When I asked Thomas about that night, he called it “one of the coolest evenings ever.” Then came Monday’s “Celebration of Champions” hit-and-giggle at the Old Course, where cameras caught the loosest, happiest Woods I’ve ever seen, geeking about the whippiness of Lee Trevino’s driver shaft, hanging on every word Trevino said about nipping wedge shots off tight lies. Kudos to the R&A for grouping them together.
Woods missed the cut by a mile at St. Andrews but it had to be one of the most fulfilling weeks of his life. All because this new normal has been about appreciation and gratitude. About proving to himself before anybody else that the car crash didn’t zap the golfing genius out of his hands. That he’s still got “it,” or at least some semblance of “it.”
We saw it a handful of times in the last 18 months. His third round 67 at the Genesis in February, where only two players in the field beat him that day. That gritty 71 at the PGA Championship last May that earned him a weekend tee time. That opening 71 at Augusta National last April, filled with sublime up-and-down pars. I walked the front nine with Woods that day — watching him play Figure It Out Golf — and even if it wasn’t graceful, I remember thinking, Damn, there is still much to be learned from this guy. I hope everyone is taking notes.
He doesn’t always share his secrets in press conferences — in fact, he rarely does — but Woods’ sponsors have recently been able to tap into a more generous side of him. There’s Woods obsessing over toe-down chip shots with Scottie Scheffler in a TaylorMade video. And Tommy Fleetwood’s jaw on the turf after watching Woods hit stingers. There was the Bridgestone podcast earlier this year where Woods revealed how he tests golf balls — he begins with shots near the green, not on full swings — and detailed tiny flaws in how he generates spin. It was the nerdiest of golf nerdery, but, dammit, that’s the good stuff. The stuff Woods used to keep to himself.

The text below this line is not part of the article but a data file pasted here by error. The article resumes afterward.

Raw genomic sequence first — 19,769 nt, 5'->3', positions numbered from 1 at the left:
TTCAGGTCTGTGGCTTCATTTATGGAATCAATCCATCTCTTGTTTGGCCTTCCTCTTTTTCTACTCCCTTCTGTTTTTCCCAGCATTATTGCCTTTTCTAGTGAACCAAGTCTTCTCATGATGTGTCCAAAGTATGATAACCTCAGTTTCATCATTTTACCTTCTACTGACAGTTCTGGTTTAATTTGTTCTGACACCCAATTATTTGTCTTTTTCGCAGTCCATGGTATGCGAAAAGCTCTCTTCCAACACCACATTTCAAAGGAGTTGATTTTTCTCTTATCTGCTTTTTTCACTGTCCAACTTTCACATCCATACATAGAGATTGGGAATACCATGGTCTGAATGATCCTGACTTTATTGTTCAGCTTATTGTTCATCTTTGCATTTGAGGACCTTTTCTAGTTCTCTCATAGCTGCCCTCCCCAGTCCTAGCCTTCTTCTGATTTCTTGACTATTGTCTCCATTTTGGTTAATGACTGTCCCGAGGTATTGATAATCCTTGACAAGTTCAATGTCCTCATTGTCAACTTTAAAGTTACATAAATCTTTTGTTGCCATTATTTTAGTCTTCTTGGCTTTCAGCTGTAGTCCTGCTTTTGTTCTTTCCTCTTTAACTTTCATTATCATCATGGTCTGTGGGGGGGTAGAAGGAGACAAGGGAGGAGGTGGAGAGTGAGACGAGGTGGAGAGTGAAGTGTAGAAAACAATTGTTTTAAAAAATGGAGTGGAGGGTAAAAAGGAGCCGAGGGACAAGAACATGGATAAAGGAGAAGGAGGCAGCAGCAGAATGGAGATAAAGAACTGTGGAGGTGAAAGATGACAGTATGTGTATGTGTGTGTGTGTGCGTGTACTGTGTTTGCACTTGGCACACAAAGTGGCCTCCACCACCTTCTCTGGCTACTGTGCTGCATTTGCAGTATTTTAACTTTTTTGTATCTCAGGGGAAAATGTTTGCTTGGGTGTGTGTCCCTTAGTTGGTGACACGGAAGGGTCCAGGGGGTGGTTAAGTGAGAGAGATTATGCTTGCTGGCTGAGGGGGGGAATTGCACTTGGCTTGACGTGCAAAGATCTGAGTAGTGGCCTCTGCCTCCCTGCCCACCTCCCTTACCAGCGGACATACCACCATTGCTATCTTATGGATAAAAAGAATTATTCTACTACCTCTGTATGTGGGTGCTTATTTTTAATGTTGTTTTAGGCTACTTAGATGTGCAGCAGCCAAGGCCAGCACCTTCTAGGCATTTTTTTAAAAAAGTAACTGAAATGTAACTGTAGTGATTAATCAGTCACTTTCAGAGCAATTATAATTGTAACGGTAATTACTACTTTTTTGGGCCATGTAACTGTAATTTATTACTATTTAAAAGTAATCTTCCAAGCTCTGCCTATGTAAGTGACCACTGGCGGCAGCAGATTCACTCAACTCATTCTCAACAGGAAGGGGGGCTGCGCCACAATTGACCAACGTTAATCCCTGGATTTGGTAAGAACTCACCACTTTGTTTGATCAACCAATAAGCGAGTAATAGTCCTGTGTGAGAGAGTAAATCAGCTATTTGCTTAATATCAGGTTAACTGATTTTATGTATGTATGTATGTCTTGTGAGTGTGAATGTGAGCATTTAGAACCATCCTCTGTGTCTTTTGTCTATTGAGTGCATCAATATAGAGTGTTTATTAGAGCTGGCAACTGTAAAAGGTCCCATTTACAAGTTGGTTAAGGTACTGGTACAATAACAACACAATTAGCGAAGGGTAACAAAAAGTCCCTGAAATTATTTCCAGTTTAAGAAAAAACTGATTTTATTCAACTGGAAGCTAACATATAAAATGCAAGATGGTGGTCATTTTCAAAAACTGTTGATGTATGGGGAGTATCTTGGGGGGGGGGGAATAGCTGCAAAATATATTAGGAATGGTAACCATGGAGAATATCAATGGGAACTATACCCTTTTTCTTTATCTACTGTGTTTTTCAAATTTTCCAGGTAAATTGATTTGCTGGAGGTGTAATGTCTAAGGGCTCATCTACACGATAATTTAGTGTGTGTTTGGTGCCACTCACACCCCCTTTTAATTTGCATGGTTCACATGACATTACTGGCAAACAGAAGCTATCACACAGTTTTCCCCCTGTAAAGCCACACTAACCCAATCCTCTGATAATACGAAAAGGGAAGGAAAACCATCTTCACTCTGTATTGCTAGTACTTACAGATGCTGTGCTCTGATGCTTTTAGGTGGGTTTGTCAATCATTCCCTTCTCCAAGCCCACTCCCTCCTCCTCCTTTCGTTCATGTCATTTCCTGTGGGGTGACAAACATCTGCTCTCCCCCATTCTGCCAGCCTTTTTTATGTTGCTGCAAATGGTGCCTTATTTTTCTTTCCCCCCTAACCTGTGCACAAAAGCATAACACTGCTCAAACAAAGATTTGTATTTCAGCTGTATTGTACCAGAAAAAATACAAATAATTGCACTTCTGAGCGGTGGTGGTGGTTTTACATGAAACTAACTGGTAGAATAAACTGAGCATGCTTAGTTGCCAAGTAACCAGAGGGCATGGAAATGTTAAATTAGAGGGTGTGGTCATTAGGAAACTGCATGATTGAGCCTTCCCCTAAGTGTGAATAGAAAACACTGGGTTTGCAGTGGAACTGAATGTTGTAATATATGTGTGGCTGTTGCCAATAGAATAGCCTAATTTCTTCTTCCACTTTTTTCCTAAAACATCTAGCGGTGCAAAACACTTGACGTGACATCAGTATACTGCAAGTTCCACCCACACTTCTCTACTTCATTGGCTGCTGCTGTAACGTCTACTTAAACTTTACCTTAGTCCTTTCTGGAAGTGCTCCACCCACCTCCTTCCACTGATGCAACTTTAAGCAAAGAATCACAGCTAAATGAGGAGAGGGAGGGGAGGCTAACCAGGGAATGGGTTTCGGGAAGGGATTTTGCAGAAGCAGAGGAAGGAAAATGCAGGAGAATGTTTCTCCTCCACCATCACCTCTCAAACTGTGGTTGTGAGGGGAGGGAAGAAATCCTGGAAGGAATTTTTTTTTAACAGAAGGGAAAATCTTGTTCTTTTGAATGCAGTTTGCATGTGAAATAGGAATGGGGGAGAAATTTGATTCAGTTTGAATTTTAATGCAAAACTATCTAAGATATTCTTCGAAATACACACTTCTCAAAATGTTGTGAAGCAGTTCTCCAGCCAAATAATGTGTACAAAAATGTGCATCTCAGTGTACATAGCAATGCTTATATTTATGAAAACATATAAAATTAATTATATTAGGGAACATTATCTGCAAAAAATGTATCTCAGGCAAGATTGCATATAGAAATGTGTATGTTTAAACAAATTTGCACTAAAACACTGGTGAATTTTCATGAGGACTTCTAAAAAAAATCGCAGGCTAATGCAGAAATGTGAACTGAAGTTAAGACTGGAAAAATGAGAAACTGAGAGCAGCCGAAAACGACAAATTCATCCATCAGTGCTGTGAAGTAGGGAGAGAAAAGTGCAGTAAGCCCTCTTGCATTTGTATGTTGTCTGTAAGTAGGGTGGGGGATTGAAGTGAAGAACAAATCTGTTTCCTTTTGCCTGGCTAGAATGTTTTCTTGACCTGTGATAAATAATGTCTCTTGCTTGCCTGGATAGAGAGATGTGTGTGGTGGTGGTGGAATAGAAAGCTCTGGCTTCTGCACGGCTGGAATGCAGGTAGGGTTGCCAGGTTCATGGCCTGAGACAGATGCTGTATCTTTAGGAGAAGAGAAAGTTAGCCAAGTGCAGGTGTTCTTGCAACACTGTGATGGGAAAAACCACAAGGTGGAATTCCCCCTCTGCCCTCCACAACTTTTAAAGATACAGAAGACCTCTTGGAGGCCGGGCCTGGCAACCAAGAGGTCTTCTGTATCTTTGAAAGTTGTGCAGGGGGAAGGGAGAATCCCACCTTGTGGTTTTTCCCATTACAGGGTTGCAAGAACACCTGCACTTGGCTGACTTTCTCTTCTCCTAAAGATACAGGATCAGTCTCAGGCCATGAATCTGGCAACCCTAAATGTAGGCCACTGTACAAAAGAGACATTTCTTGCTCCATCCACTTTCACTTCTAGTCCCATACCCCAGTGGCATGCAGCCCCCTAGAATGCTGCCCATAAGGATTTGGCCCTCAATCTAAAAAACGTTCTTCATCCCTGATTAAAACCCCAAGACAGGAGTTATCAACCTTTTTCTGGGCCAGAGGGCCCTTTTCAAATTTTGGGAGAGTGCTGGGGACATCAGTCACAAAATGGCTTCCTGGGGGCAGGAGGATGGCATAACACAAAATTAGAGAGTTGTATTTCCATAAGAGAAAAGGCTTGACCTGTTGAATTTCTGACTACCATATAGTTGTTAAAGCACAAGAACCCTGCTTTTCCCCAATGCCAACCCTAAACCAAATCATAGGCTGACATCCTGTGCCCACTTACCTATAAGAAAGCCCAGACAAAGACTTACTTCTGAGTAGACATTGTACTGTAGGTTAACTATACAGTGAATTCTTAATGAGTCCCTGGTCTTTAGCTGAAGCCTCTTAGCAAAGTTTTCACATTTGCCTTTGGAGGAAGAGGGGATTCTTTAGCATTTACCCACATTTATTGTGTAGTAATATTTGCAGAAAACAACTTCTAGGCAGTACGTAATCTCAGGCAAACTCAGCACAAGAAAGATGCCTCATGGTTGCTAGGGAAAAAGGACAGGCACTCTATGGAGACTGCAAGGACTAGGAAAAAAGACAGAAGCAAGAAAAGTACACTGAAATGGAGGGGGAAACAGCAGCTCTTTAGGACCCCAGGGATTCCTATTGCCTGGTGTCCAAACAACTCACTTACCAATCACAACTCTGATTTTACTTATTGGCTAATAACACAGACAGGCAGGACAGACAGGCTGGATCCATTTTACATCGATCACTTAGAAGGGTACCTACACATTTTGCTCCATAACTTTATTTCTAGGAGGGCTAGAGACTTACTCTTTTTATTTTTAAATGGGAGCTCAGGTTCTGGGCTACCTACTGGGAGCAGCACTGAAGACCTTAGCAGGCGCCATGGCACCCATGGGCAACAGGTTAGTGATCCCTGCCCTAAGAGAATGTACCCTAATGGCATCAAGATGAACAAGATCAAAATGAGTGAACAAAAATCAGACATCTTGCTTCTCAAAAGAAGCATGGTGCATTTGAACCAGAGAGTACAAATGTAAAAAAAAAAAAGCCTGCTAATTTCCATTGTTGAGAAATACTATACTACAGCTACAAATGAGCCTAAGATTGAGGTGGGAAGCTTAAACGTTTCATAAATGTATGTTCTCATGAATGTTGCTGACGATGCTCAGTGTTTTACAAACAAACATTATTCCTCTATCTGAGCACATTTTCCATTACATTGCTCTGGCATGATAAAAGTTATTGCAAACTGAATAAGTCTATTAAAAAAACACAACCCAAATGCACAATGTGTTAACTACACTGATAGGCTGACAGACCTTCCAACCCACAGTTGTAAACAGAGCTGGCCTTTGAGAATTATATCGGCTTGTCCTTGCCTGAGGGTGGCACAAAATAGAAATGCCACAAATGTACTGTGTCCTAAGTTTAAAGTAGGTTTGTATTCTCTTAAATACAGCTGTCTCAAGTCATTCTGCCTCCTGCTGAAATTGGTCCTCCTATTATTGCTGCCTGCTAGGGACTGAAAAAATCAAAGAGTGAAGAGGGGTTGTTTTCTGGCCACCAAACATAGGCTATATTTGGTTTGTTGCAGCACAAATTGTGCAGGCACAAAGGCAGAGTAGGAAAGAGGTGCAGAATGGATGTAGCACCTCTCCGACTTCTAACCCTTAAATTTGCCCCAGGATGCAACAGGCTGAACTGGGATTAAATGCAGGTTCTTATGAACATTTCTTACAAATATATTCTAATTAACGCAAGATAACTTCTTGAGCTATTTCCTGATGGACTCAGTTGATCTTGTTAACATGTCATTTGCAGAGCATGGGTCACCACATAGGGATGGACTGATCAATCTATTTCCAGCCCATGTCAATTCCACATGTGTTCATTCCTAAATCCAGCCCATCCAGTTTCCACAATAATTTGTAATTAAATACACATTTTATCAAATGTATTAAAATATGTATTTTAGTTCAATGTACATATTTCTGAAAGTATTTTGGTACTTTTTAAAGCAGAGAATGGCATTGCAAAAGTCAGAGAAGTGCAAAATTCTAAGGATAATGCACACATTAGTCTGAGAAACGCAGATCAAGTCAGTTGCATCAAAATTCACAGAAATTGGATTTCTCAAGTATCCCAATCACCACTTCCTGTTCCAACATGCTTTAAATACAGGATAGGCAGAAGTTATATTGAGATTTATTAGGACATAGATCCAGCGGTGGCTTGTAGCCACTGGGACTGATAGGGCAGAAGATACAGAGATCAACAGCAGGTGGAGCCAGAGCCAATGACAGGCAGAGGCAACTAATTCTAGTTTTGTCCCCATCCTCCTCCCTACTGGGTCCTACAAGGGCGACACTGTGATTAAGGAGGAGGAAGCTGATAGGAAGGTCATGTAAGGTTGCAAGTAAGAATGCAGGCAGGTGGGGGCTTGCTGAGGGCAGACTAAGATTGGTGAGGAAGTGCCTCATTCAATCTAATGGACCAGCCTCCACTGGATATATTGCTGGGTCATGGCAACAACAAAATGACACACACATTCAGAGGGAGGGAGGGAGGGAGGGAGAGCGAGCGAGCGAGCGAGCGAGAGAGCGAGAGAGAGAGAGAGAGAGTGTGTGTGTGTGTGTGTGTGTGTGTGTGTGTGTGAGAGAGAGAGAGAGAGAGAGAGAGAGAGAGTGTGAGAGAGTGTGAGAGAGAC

Fred Couples recently told me that Woods has been surprised how young players don’t often approach him with questions the way he used to bother the generation of pros who came before him. The Ray Floyds and the Jose Marias. Which isn’t to say it doesn’t happen. Among those players who have picked Woods’ brain are McIlroy and Thomas and Jon Rahm, the reigning Masters champ.
It’s not Woods’ job to be a secret-sharer, but he’s seemed more interested in playing that role the last two years than ever before. He just kinda needs to be around to do it, because golf secrets are the most nuanced in sport, better shown than explained over the phone. Whatever version of Woods does return to competitive golf — and some version will — will be with a fused joint in his foot. The secrets take on a different form at that point.
Woods’ sharing schedule over the last year was largely ceremonial, with a press conference in February at his event, another one in December at his other event, and then at whichever majors he played in between. It was a lovely cadence for the golf press. Woods’ sessions weren’t as detailed or colorful as McIlroy’s, but about once a month he would end up unveiling aspects of his life we rarely considered: being a father, aging out of pro golf, earning success. When the right questions are asked, Woods has cautiously shared little secrets about what he cares about at his core.
That’ll happen again, somewhere down the road. His next guaranteed appearance is in late November, in the Bahamas. He’ll be in a better place then, too. If it’s sooner, we can rejoice when it happens. We can also be sad we have to wait for it.